Nurse Retention: Is it Worth It?

Bonnie L. Atencio; Jayne Cohen; Bobbye Gorenberg

Disclosures

Nurs Econ. 2003;21(6) 

In This Article

Significance

The costs of the nursing shortage are high. The most obvious cost is in actual dollars. The rate of nurse turnover in 2000 was 21.3% (The HSM Group, 2002), with turnover costs up to two times a nurse's salary. The national average salary of a medical-surgical nurse is $46,832. Therefore the cost of replacing just one nurse would be $92,442. To replace a specialty area nurse, the cost can increase to $145,000. Replacement costs include human resources expenses for advertising and interviewing, increased use of traveling nurses, overtime, temporary replacement costs for per diem nurses, lost productivity, and terminal payouts (Colosi, 2002). If a hospital with 100 nurses experienced turnover at the rate of the national average of 21.3%, expenditures could amount to as much as $1,969,015 yearly, for the turnover of medical-surgical nurses alone (The HSM Group, 2002).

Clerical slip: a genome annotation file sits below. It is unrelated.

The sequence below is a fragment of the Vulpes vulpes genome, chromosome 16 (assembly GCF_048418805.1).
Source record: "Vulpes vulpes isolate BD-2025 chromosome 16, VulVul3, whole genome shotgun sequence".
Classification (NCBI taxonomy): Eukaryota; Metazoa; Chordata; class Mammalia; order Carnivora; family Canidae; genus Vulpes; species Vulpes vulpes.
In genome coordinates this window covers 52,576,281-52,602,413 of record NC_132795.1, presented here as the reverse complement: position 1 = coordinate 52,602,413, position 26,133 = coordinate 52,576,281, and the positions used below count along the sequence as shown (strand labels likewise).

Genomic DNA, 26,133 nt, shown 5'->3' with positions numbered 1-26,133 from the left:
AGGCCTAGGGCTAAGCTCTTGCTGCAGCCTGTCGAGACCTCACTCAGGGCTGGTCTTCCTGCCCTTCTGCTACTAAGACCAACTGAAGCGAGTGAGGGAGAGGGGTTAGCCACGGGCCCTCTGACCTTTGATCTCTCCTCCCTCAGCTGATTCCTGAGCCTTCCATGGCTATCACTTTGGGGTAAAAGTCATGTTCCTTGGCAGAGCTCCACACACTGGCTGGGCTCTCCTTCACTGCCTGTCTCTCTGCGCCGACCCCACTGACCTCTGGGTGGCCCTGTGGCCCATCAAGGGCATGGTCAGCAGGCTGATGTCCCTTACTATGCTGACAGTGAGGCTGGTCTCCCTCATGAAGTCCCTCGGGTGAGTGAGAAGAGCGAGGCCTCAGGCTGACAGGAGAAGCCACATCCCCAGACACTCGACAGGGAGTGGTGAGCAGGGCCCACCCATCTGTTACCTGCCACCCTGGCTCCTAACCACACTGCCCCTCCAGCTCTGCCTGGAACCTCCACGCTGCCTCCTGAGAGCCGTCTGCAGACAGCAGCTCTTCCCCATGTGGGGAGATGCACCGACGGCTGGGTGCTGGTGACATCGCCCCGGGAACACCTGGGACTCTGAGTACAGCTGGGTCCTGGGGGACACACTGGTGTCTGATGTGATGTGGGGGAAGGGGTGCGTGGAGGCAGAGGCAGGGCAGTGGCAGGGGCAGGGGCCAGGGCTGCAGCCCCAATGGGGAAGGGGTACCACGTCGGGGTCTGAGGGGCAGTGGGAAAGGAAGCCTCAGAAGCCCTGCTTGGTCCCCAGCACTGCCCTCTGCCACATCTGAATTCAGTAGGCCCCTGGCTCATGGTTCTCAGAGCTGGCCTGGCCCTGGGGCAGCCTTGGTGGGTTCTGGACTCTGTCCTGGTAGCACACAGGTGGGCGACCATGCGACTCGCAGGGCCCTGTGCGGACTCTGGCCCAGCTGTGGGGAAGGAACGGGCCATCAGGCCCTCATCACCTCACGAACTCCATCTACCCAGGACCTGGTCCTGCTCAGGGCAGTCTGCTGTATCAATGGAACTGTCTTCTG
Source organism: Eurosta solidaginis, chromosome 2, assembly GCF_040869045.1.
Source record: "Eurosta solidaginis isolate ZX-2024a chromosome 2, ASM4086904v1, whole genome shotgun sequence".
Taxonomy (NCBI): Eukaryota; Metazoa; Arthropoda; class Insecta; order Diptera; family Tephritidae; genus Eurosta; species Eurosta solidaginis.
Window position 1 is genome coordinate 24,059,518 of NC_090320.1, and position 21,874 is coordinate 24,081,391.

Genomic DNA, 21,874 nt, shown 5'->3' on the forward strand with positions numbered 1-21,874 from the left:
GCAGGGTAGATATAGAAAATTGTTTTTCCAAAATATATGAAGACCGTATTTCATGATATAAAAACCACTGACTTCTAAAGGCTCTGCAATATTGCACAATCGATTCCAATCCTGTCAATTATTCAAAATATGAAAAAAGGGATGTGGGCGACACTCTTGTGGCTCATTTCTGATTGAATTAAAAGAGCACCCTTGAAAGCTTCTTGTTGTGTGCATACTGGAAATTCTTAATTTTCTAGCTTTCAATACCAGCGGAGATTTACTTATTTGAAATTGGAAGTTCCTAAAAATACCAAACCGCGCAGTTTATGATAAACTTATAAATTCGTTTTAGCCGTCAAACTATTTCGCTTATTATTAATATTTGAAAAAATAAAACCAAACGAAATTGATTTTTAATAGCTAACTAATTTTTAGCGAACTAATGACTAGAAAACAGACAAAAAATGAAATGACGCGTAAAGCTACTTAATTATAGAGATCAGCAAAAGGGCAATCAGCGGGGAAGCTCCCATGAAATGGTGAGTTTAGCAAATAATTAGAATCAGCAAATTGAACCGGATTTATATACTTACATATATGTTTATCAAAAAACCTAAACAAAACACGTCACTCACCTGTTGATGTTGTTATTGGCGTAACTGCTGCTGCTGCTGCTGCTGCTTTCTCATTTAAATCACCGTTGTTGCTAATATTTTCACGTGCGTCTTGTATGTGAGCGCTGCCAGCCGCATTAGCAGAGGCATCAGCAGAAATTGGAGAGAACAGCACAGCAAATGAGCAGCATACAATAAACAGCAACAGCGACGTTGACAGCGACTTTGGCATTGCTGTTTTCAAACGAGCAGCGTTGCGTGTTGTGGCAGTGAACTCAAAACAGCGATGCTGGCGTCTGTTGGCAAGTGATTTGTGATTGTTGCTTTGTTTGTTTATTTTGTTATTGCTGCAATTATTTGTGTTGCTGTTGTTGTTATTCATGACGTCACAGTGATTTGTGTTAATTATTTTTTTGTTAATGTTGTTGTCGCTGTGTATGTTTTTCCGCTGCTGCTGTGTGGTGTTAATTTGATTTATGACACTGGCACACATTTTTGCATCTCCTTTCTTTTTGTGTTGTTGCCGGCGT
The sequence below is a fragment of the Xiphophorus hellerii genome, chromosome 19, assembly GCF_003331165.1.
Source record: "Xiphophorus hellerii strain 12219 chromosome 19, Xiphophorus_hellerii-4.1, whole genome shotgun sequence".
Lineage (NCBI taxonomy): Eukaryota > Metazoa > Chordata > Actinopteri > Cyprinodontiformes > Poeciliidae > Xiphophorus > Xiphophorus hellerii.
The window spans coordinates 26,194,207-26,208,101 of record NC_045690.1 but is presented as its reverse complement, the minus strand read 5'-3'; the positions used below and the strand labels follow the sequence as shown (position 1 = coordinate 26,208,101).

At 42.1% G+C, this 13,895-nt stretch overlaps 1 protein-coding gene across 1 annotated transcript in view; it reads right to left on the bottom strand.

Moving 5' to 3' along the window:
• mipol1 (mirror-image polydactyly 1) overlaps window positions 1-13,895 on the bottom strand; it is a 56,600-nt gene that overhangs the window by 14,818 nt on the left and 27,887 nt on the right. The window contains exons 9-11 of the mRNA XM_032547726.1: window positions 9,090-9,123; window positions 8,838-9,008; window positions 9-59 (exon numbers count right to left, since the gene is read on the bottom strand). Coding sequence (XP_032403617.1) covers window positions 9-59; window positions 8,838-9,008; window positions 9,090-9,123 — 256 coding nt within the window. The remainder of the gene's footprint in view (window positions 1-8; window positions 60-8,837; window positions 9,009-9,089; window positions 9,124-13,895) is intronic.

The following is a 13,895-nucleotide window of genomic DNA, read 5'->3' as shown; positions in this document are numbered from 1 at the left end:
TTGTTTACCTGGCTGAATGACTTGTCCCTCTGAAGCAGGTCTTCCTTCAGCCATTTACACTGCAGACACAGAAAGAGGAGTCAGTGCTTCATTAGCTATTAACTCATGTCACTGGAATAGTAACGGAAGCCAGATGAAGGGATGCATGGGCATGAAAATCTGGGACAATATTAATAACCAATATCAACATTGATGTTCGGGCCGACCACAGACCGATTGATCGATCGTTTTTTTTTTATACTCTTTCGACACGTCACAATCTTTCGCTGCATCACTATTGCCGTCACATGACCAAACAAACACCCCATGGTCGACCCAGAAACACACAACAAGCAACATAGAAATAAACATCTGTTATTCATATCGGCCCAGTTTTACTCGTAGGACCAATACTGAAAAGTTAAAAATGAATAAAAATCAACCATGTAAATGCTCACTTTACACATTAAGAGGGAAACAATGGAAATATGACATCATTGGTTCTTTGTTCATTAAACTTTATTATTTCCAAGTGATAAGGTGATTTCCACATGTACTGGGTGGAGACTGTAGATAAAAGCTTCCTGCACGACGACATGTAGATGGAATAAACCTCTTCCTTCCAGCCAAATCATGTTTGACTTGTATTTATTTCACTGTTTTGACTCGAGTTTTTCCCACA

Another cost of the shortage is negative patient outcomes. Needleman, Buerhaus, Mattke, Stewart and Zelevinsky (2002) reported that more RN hours were associated with shorter lengths of stay, lower rates of urinary tract infections, pneumonia, upper gastrointestinal bleeding, shock or cardiac arrest, and failure to rescue (when a negative outcome, such as death, would have been avoided if a nurse had been available to accurately assess the patient's condition and intervene). Aiken, Clarke, Sloane, Sochalski, and Silber (2002) determined that each additional patient, over a patient-nurse ratio of 4:1, was associated with a 7% increase in the chance of failure to rescue, as well as a 7% increase in the likelihood of the patient dying within 30 days of admission. Furthermore, they reported that a 6:1 ratio increased the chance of death by 2.3 per 1,000, and an 8:1 ratio increased the chance of death by an additional 8.7 per 1,000. Each patient over a 4:1 ratio increased the odds of nurse burnout by 23% and job dissatisfaction by 15%. Job dissatisfaction is a major cause of nurse turnover, and turnover increases the nursing shortage. Multiple studies have shown that job dissatisfaction is a predictor of nurses' intent to leave their jobs. Intent to leave is the greatest predictor of whether or not nurses actually do leave (Boyle et al., 1999; Bruffey, 1997; Davidson et al., 1997; Ingersoll, Olsan, Drew-Cates, DeVinney, & Davies, 2002).

The purpose of this study was to determine the perceptions of staff nurses regarding autonomy, task orientation, and work pressure in the acute care hospital work environment.

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